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Avoiding “Nature-Deficit Disorder” — It’s About Theology, Not Therapy

Welcome to summer 2007 and the latest diagnosis of a problem among the younger set — “nature-deficit disorder.” A generation of children is growing up without much contact with nature, or the outdoor world in general.

Leave it to Americans to explain this problem in therapeutic terms. The invention of “nature-deficit disorder” implies that the issue is basically one of psychology and therapy. But, in this case, the problem is kids who have little contact with the outdoor world. The therapeutic intervention is fairly simple — turn off the Nintendo, the television, and the computer and send the kids outdoors.

Two years ago, Richard Louv addressed this problem in his book, Last Child in the Woods [see my review here]. “Our society is teaching young people to avoid direct experience in nature,” Louv explained “That lesson is delivered in schools, families, even organizations devoted to the outdoors, and codified into the legal and regulatory structures of many of our communities.”

More to the point, many parents allow their kids to stay indoors all day, with what precious free time many kids enjoy devoted to digital entertainment and electronic appliances. A generation of boys now knows more about video games than the local woods. Both girls and boys seem perplexed when confronted with nature and many know the outdoors only through participation in athletic or sporting activities on courts or playing fields. They never wander in the woods or sit by a creek watching tadpoles. What they know of nature they get from the Discovery Channel.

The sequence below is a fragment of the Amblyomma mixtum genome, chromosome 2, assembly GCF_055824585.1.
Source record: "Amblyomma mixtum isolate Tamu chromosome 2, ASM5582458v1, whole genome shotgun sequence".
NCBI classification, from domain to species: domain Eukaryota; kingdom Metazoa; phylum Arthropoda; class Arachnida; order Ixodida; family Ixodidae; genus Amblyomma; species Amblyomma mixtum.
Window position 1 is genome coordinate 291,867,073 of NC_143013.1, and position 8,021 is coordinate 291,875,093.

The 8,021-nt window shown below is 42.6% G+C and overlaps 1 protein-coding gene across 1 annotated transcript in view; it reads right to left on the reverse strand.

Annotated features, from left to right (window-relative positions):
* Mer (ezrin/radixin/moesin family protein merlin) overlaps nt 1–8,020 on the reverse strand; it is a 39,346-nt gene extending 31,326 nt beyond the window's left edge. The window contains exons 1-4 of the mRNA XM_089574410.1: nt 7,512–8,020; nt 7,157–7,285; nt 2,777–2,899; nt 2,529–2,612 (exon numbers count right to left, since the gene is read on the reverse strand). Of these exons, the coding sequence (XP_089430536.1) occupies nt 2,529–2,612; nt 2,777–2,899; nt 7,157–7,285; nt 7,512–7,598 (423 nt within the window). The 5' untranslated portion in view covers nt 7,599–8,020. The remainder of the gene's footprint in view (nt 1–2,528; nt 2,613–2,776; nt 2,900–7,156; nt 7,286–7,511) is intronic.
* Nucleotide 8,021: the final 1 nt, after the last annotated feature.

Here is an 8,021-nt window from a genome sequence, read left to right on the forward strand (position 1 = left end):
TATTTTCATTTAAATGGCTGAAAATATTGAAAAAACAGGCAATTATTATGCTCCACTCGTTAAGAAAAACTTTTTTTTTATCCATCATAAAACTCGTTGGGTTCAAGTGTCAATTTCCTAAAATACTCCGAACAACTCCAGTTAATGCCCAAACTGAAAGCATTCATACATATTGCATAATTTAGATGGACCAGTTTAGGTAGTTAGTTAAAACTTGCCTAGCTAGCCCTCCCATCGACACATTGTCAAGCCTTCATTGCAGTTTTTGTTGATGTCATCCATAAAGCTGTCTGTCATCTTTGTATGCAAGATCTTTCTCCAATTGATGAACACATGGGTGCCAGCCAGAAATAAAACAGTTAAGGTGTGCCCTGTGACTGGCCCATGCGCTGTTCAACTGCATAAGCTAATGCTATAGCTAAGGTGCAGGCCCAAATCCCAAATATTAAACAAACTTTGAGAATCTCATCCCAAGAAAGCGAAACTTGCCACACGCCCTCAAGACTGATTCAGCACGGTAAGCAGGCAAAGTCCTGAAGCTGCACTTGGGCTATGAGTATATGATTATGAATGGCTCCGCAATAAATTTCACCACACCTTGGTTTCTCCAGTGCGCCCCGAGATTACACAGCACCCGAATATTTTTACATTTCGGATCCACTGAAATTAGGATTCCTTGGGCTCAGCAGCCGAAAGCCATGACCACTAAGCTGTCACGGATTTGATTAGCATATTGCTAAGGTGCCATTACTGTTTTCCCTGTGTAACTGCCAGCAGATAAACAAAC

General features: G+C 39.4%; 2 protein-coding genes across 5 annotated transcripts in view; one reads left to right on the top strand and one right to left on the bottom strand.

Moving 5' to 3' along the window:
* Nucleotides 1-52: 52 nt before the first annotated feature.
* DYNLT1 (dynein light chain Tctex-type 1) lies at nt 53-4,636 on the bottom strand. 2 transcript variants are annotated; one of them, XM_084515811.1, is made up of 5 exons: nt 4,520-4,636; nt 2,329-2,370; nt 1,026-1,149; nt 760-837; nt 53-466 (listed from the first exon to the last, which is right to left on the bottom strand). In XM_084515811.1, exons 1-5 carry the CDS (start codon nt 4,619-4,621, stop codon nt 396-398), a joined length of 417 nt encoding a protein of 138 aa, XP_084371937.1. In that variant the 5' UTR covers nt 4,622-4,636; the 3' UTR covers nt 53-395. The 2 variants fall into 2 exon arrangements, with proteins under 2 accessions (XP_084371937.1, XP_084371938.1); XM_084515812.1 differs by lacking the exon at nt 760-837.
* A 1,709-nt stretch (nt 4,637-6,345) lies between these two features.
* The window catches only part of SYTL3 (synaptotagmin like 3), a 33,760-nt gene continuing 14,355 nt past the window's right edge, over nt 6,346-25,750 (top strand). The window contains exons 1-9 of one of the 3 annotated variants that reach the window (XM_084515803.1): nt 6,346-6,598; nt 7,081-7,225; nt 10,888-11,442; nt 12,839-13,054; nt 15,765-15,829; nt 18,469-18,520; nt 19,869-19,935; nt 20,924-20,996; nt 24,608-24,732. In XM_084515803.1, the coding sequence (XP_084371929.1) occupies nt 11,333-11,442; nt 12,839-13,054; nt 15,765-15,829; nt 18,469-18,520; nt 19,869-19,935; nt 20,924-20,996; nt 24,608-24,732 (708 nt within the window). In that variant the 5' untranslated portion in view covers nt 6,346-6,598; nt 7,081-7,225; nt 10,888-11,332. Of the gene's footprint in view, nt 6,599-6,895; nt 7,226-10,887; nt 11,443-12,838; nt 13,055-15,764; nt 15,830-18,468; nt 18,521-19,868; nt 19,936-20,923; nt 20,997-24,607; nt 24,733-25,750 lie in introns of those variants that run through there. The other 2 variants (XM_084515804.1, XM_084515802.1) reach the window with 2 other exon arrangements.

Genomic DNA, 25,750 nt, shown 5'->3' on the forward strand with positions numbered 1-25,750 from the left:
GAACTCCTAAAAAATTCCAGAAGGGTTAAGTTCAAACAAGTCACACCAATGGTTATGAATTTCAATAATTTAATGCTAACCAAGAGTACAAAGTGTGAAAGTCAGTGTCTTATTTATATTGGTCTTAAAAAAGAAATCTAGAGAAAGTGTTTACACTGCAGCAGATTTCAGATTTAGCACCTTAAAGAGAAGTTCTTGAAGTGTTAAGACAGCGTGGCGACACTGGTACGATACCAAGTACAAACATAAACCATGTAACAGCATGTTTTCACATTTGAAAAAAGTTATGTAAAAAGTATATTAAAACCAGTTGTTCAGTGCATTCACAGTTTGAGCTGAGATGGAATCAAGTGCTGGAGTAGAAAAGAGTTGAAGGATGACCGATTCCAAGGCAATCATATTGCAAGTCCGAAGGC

Today, a report in The Guardian [London] indicates that British children are experiencing the same alientation from nature. Stephen Moss writes:

Nowadays, not only has children’s time become more pressured, but they are also expected to use it constructively: every pastime must have a purpose. But if everything in a child’s life is organised, interactive and based on supervised “experiences”, then there isn’t much room left for spontaneous, unmediated activities such as fishing for tiddlers, building a den or simply mooching around aimlessly on the nearest bit of waste ground.

As Moss explains, “We have therefore severely restricted our children’s access to the natural world, with serious consequences for their health and wellbeing.”

There is a great loss here, and not just to a child’s sense of wellbeing or knowledge of nature. Christians celebrate the fact that God created the cosmos as a display of His glory. A child who experiences the sense of wonder in the face of creation is learning, not only about nature, but about the glory of God.

Put simply, the child is not going to have that experience while sitting in front of a digital screen. No video game can replace the wonder of a mountain sunset, a cascading river, or a spider’s web covered with morning dew. As the Psalmist declared, “The heavens declare the glory of God, and the sky above proclaims his handiwork” [Psalm 19:1].

In the closing chapters of the Book of Job, God speaks to Job about His Lordship over all the earth. The Creator exults in goats, donkeys, wild oxen, ostriches, and hawks. The Creator expresses His good pleasure in the fact that the “majestic snorting” of the horse is terrifying and in the eagle’s ability to set its nest so far above the ground.

Children (and adults) who have no contact with the outdoor world are robbed of devotional knowledge, not just of natural interests.

The secular world increasingly sees “nature-deficit disorder” as a therapeutic problem. Christians should see it as a theological problem. Don’t let the summer pass without spending some serious time in the natural world — and teach your kids to see the supernatural meaning of nature all around them.